Semi-analytical model to predict the performance of cyclic steam stimulation oil wells

Third Author's Department

Petroleum & Energy Engineering Department

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Research Article

Publication Title

Journal of Petroleum Exploration and Production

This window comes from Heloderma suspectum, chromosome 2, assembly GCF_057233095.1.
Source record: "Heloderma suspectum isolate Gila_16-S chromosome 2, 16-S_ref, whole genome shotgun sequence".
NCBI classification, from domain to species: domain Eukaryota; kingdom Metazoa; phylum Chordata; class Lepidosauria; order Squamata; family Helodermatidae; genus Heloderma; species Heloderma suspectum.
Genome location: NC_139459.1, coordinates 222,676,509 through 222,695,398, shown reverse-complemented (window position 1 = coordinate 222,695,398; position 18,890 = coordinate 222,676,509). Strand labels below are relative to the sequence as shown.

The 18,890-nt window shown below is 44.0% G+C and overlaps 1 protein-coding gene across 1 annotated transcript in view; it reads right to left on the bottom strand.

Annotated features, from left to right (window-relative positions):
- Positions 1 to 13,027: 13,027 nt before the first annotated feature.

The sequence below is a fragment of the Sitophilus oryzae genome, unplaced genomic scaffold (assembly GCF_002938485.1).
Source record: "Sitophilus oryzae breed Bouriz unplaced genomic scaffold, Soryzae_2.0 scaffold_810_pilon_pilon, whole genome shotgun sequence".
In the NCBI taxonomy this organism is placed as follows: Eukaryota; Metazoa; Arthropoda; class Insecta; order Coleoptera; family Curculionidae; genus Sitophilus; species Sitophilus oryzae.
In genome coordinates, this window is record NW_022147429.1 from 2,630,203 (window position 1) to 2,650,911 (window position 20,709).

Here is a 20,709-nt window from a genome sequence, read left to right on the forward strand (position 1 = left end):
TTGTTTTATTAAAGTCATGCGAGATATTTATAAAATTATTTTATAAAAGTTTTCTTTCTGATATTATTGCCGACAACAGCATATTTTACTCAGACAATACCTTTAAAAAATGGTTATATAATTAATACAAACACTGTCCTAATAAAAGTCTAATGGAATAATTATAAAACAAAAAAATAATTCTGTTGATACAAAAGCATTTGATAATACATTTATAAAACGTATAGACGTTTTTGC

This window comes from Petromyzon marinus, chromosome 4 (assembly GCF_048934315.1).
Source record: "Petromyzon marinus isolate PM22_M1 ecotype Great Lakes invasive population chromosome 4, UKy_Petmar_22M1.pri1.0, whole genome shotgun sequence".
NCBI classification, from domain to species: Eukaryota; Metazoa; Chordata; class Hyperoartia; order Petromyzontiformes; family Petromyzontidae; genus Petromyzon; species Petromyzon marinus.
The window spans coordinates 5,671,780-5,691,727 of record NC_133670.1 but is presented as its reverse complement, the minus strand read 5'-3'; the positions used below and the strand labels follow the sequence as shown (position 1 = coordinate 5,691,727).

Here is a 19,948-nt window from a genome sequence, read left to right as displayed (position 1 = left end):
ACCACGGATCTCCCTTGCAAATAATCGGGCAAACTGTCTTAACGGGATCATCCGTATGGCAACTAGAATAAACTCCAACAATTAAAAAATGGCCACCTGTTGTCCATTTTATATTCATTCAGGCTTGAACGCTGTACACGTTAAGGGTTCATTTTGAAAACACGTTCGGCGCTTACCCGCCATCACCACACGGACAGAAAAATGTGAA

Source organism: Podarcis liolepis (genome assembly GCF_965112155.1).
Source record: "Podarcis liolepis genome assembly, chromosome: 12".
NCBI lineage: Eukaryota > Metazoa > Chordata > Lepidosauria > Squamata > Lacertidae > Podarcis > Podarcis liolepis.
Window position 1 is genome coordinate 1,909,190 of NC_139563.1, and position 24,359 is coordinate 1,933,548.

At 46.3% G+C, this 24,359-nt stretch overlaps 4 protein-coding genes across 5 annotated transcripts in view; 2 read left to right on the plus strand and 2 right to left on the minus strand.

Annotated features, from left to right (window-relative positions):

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Prediction of the performance of oil wells under Cyclic Steam Stimulation (CSS) is challenging in complex and heterogeneous reservoirs, especially with limited data. Analytical and numerical simulation models do not usually give accurate predictions in such conditions. In this work, a semi-analytical model was developed to determine consistent mathematical relationships between the injected steam and some of the effective oil production parameters for more accurate prediction of oil production rates. Field investigation indicates that the change of the Cumulative Oil to Steam Ratio (COSR) to production days is related to a group of effective oil production parameters. This group of parameters includes the cumulative injected steam relative to the drainage volume, the oil net pay thickness relative to the gross pay thickness, and the vertical permeability relative to the thermal diffusivity. These parameters were arranged in two dimensionless groups. It was found that plotting these two dimensionless groups on Log–Log scale for any reservoir yields a straight line (correlation). For any reservoir under CSS, measurements of two steam cycles are sufficient to identify the constants of the proposed correlation. This method has been applied and validated on six reservoirs with different reservoir characterizations. Six different wells with a total of 43 steam cycles from these reservoirs were analyzed with the same approach. The mathematical relationships of the dimensionless groups were calculated, and the Log–Log plot was constructed for each well using the data of the first two cycles. Then, the proposed correlation was developed for each well and used to predict the well performance starting from the third steam cycle. At the end, the predicted performance of each well was compared with the corresponding actual measurements. The results showed that the average absolute percentage deviation between the actual and the predicted cumulative oil production through the well lifetime is less than 5% for the six wells. In addition, the absolute instantaneous deviation between the actual and the predicted cumulative oil production for each individual cycle in all cases is (1) less than 15% for about 42% of the tested CSS cycles, (2) between 15 to 25% for about 39% of the tested CSS cycles, and (3) higher than 25% for about 19% of the tested CSS cycles. This work is considered an original contribution to develop dimensionless relationships that can be used to predict the oil production of the CSS operations for reservoirs with limited data. The required data are the historical production rate, steam injection rate, and basic petrophysical parameters.

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